The former first-rounder joined the likes of two other familiar faces, defensive back Montre Hartage and tight end Rysen John, to visit and workout for the team ahead of Thursday night’s eventual 22-21 loss to the Philadelphia Eagles.
According to SNY’s Ralph Vacchiano, there seems to be a “good bet” that if healthy, all three could be added to the roster in some capacity sometime next week.
Hartage and John were both released from injured reserve in early September with injury settlements. There is a rule in place that prohibits the team who agreed to a settlement from re-signing that player until a minimum of six weeks has passed. Now that the timeframe has run its course, it looks as if both players are gearing up to be likely additions to New York’s practice squad.
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How Will Giants Handle Coleman Moving Forward?
While Hartage and John appear to be practice squad-only candidates, at least at the moment, Coleman’s placement on the roster could go either way. North Jersey Media Group’s Art Stapleton noted that current practice squad occupant, wide receiver Binjimen Victor, “has been with trainers” of late which could lead to a scenario where Coleman replaces the Ohio State rookie on Big Blue’s 16-man practice squad.
Then again, there’s also the prospect of Coleman taking on a gig in the team’s 53-man active roster. While Sterling Shepard did return from injury on Thursday, New York is still very clearly thin at wide receiver. Only four wideouts logged an offensive snap in Week 7. Austin Mack checked-in last, behind New York’s big-three, with just 12.
Not only would Coleman potentially add some juice to a receiving corps desperate for speed opposite Darius Slayton, but he’d also serve as a sizeable upgrade in the return game. The Giants don’t have a kick returner that ranks within the top-43 in the NFL in terms of return yards. Furthermore, the G-Men average the 20th-fewest yards per return average in football and are one of 15 teams to return a kickoff further than 34 yards this season.
Back in 2018, Coleman’s most recent healthy campaign, the former Biletnikoff Award winner ranked sixth league-wide with an impressive 26.0 yards per return average. His long return of 53 yards also ranked within the top-11 amongst all returners.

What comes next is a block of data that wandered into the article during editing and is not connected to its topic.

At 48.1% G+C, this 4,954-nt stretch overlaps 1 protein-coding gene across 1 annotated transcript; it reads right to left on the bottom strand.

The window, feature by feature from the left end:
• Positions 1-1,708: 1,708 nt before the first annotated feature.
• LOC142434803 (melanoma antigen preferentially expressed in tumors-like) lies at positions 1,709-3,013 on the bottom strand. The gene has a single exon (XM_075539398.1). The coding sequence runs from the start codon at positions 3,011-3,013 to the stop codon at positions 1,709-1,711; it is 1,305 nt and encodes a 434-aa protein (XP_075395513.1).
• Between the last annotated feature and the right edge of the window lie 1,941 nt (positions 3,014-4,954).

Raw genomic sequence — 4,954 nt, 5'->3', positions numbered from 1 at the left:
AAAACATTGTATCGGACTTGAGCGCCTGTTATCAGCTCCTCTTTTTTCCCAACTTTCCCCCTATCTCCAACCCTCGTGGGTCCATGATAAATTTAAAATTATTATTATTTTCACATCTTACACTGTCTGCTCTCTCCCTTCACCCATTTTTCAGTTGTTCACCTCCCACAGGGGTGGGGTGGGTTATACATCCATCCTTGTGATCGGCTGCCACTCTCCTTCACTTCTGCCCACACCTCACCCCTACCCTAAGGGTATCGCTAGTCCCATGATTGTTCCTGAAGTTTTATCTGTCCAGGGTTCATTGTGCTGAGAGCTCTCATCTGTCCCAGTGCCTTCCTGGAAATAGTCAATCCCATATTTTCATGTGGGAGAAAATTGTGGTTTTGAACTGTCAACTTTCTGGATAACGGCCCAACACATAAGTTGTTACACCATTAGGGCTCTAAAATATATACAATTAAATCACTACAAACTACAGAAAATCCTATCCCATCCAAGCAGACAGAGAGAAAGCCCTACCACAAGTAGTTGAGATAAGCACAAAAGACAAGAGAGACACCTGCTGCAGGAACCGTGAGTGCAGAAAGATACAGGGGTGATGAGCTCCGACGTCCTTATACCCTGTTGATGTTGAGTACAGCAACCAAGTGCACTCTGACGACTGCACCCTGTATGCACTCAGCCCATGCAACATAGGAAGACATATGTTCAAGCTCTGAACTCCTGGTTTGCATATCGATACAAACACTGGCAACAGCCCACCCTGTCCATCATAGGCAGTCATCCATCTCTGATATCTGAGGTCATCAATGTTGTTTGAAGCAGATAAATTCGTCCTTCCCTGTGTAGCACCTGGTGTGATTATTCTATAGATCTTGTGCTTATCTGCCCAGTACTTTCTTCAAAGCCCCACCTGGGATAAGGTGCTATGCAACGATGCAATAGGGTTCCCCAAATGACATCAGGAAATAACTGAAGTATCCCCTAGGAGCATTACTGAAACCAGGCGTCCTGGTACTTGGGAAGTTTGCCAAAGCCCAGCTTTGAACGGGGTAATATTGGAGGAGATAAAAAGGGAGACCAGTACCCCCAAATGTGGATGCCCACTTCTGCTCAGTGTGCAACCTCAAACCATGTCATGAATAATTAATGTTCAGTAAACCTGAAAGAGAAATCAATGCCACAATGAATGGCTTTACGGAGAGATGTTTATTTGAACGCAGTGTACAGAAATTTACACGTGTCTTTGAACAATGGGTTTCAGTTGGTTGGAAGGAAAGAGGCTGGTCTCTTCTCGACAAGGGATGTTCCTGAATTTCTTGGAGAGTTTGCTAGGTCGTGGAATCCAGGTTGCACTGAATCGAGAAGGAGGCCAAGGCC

Was Coleman Working His Way Back to Full Strength?
It’s certainly plausible. While snippets out of training camp this summer highlighted Coleman as a standout, COVID-19 parameters greatly limited media availability at practice, not allowing us a full look at Coleman’s post-torn ACL form.
When the Giants surprisingly moved on from Coleman, filling his roster spot with Damion Ratley earlier this year, head coach Joe Judge harped on speed as a key factor as to why the team added Ratley, a puzzling comment on the surface.
For some background, Ratley posted a 4.45 40-yard dash at Texas A&M’s pro day two years ago. Coleman, on the other hand, blazed at Baylor’s pro day with a 4.37 forty back in 2016. While timed speed and game speed are clearly two different things, Coleman has had plenty of question marks surround him throughout his career, yet speed has never been one of them.
Could it have been that Coleman simply needed more time to get his body back to full speed? It would explain why a 26-year-old ex-first-rounder with added value on special teams has been sitting on the open market for seven weeks with essentially no bites.
All of this is hypothetical at the moment, although that won’t be the case much longer. With Coleman primed to return to an offense that has averaged a meager 178 passing yards over the past five weeks, chances are we will get to see exactly what the former top-15 pick has to offer.
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